Armstrong Paramedic John Sossei and EMT Ron Keech were recognized at the American Ambulance Association’s Stars of Life banquet.

From June 23-26, Armstrong Paramedic John Sossei and EMT Ron Keech visited Washington, D.C., and were honored for their extraordinary efforts and contributions to the field of emergency medicine.

The American Ambulance Association’s Stars of Life program celebrates the contributions of ambulance professionals who have gone above and beyond the call of duty in service to their communities or the EMS profession. Each June, The American Ambulance Association honors and recognizes Star of Life recipients from around the country who were nominated by their colleagues, peers and people they work with, who believe they are superb EMS practitioners.

Keech has been with Armstrong for five years and in that time has established himself as a leader, mentor and role model for his colleagues. He’s also regularly commended by patients and their family members for his kind, compassionate approach to helping those in need.

“Ron places high importance on every interaction he has, whether it’s with colleagues here at Armstrong or with patients and family members while responding to calls,” Armstrong CEO Rich Raymond said. “He truly represents what it means to go above and beyond in his role by applying a personal touch to his work with our patients, as well as by taking on various leadership responsibilities that make us all better at our jobs.”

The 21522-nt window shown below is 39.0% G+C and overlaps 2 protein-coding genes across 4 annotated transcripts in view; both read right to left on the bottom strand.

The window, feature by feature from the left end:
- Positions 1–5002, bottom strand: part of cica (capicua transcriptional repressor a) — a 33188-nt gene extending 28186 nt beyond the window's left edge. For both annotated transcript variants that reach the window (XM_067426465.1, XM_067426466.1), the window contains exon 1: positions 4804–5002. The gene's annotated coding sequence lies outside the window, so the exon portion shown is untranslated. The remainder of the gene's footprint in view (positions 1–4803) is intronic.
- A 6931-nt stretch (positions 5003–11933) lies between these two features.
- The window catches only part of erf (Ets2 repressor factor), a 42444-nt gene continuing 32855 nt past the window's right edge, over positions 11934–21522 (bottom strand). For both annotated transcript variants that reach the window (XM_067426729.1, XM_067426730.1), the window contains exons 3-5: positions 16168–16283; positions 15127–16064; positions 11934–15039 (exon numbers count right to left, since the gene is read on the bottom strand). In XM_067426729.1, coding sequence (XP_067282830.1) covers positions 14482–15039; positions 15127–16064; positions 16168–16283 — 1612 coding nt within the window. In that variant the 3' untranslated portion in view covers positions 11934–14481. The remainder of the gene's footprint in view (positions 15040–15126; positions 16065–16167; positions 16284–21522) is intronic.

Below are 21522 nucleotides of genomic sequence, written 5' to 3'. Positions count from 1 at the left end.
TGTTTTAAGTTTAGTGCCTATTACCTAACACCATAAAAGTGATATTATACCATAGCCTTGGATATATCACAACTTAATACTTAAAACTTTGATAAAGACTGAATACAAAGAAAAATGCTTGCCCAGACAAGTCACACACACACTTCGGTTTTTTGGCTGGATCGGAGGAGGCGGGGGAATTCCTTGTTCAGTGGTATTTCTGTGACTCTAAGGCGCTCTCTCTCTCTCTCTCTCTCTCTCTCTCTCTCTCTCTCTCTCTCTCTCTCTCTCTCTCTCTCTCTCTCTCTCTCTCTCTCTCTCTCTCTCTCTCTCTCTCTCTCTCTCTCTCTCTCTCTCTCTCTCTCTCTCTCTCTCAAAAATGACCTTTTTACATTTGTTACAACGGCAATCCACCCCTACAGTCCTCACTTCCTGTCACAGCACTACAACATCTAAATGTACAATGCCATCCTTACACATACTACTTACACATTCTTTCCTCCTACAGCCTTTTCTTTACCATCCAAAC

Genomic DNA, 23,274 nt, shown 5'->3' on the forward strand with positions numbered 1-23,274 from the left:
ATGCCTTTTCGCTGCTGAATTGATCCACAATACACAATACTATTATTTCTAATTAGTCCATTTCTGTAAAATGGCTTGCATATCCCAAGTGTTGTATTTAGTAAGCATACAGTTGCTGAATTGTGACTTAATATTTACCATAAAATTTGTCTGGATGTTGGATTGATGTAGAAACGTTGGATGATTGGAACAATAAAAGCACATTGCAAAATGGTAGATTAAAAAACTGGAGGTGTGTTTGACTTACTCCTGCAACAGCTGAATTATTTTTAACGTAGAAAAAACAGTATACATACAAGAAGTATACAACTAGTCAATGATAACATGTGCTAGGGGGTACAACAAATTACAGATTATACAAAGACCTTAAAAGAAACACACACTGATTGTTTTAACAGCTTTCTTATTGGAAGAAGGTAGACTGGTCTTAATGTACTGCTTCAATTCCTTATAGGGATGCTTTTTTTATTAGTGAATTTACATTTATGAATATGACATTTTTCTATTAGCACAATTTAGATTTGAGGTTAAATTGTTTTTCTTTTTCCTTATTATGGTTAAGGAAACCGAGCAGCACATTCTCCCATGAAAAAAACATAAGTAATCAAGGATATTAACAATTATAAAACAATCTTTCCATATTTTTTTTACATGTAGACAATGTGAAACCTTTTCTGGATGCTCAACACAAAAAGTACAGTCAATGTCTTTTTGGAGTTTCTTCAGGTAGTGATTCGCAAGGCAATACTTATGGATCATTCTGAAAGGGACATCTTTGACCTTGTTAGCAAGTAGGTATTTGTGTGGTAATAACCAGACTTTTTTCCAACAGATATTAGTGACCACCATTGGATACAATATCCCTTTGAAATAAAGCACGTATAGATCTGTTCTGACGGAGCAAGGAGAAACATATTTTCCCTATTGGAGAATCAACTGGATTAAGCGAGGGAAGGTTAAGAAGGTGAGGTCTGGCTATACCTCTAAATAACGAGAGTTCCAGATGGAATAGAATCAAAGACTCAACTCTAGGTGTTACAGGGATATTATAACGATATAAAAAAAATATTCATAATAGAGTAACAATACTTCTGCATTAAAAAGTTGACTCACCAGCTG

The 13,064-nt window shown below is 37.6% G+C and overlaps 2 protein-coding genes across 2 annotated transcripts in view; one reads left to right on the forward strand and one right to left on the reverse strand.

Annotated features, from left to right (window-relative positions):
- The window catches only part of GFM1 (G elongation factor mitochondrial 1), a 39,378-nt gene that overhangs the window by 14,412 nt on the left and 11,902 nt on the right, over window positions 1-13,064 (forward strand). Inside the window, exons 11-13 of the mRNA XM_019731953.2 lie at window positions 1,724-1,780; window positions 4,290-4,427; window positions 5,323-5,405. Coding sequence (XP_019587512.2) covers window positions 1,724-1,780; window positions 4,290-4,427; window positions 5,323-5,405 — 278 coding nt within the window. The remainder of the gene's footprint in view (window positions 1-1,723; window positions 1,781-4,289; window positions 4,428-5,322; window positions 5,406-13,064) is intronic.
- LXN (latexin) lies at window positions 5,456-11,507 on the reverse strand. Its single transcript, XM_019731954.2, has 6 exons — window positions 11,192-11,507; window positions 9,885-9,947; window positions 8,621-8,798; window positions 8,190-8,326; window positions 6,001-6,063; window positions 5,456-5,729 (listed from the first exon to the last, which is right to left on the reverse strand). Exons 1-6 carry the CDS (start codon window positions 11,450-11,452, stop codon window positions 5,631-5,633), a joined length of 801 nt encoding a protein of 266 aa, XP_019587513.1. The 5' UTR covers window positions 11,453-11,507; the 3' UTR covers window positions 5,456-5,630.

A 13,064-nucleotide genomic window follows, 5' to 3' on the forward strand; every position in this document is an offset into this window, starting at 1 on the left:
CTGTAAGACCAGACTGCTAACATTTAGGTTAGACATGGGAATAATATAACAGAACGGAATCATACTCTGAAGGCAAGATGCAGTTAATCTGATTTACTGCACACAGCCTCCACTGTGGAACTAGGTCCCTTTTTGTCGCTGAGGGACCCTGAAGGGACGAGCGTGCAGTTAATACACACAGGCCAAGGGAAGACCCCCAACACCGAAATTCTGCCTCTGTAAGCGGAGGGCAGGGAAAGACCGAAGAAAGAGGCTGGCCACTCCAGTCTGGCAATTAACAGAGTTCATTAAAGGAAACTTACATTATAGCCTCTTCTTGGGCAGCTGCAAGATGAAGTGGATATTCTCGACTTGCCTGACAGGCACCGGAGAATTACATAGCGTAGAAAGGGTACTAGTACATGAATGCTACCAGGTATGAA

Sossei joined Armstrong after serving as a non-commissioned officer in the Air Force and later as a paramedic in California. His work ethic, command presence, and kind, firm, and honest demeanor have set a positive example for his Armstrong teammates. Sossei has quickly advanced throughout his career as a seasoned and astute clinician, peer leader, Field Training Officer and AHA instructor.

“John is the consummate paramedic professional who is able to handle any situation with the care and attention it deserves,” Raymond said. “He is an open-minded and vocal leader who is a truly gifted member of our team, and he’s extremely deserving of this honor.”

The Stars of Life awards ceremony served as the culmination of a three-day visit to Washington D.C. that included meetings with Sen. Edward Markey and Rep. Katherine Clark, where they discussed relevant legislative initiatives.


Armstrong Ambulance EMTs Take Part in Water Rescue Training

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Armstrong EMTs Nick Landry and Stephanie Gleason with DCR lifeguards Brandon DeCleene, Aiden Hill, Sophia Leuci, Jackie Leuci, Lexi Bogosian, Erika Glowik, Shannon Daly and Zara Powell.

Armstrong Ambulance Service took part in extensive water rescue training exercises this week.

Along with colleagues from the Saugus and Lynn Fire Departments, Stoneham Police/Fire Dive Team and lifeguards from the Department of Conservation and Recreation, Armstrong EMTs took part in a wide-ranging live water rescue training program at Breakheart Reservation in Saugus.